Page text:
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Saturday, December 3, 2016

Young people are not exactly renowned for their judgment.

We are, after all, talking about an age group that has to be told it is a bad idea to text while doing 70. Or drink alcohol till it spews from your nostrils. Or wear a T-shirt and flip-flops to interview for an office job.

So no, judgment is not their forte. Yet even they have enough sense to steer clear of the gun dorm.

You haven’t heard about the gun dorm? Well, back in August, the University of Colorado announced it was segregating students with valid concealed-carry permits in dorms of their own on its campuses in Boulder and Colorado Springs. This, after the state Supreme Court upheld a lower court ruling that struck down the school’s ban on people bringing guns on campus. So now, a student 21 years or older who has a permit may be armed in the dorm or even in class, though not, for some reason, at a school event requiring a ticket.

Recently, the Denver Post decided to count the number of young gunslingers who wanted to live among their own. How many kids had rushed to take advantage of this opportunity?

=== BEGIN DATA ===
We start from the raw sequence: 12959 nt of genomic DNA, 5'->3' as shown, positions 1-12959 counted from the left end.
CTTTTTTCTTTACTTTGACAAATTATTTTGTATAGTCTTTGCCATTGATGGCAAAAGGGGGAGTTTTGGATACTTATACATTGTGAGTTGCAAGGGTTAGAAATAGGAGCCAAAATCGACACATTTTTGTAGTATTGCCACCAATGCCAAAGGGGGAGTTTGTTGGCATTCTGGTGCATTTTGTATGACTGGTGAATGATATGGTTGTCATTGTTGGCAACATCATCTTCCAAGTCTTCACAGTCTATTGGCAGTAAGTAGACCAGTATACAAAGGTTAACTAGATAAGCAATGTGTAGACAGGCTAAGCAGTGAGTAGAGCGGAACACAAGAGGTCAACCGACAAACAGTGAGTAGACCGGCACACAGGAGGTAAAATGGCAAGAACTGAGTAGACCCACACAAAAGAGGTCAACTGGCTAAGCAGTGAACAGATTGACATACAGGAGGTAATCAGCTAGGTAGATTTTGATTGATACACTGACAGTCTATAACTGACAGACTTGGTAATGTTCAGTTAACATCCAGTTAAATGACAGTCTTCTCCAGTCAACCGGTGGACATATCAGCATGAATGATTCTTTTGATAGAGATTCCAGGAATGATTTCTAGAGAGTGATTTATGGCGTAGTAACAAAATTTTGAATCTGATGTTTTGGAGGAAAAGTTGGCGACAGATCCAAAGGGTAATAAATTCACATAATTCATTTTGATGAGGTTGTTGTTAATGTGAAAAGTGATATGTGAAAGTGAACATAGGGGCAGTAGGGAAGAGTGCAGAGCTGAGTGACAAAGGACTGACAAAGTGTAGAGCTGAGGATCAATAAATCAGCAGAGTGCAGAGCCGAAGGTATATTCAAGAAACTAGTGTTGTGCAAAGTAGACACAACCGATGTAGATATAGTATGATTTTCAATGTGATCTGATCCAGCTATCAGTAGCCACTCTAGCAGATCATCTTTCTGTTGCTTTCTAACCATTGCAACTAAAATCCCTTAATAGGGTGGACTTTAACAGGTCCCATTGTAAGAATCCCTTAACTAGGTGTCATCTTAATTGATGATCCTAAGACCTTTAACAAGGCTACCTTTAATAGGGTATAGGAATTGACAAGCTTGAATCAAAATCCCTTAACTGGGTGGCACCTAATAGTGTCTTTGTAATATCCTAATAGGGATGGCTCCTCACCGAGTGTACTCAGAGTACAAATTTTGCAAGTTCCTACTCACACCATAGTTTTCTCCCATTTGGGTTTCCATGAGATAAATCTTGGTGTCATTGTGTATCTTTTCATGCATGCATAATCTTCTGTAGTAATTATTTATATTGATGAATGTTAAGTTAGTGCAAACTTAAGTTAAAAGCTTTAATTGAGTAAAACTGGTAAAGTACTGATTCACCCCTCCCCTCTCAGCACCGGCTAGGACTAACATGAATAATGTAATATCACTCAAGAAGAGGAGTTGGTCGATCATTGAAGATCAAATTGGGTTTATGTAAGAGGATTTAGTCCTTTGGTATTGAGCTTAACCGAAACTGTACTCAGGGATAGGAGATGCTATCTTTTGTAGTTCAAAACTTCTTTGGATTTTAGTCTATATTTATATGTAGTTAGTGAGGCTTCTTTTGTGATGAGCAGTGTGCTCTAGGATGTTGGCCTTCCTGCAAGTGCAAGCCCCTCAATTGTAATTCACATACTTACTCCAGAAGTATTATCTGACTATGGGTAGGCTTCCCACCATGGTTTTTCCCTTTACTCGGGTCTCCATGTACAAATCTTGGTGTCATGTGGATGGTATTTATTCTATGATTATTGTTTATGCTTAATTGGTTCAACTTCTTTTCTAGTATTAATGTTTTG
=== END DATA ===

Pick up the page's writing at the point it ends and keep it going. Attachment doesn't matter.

Let’s just say there is not a waiting list. The Post reports the number of kids who opted for the gun dorm is zero. A big, fat goose egg.

The paper speculated on a few reasons for this: maybe there are not enough students with carry permits who live on campus; maybe students with such permits find it more convenient just to sneak their guns into the old dorm.

OK. But isn’t it also possible at least some of this preference for unleaded dorms reflects a happy outbreak of simple sanity? Is it too much to hope at least some students recognize — as the court did not — that an environment full of immature judgment, poor impulse control, overactive hormones, sexual rivalries, drug use and binge drinking is perhaps, not the best place to introduce weapons of mass destruction?

One keeps thinking that surely there has to be some middle ground that balances the rights of responsible adults to own firearms with the need of a society to ensure that people who ought not have access to them are denied. But we will never get there so long as the debate is dominated by the sort of extremism Colorado exemplifies.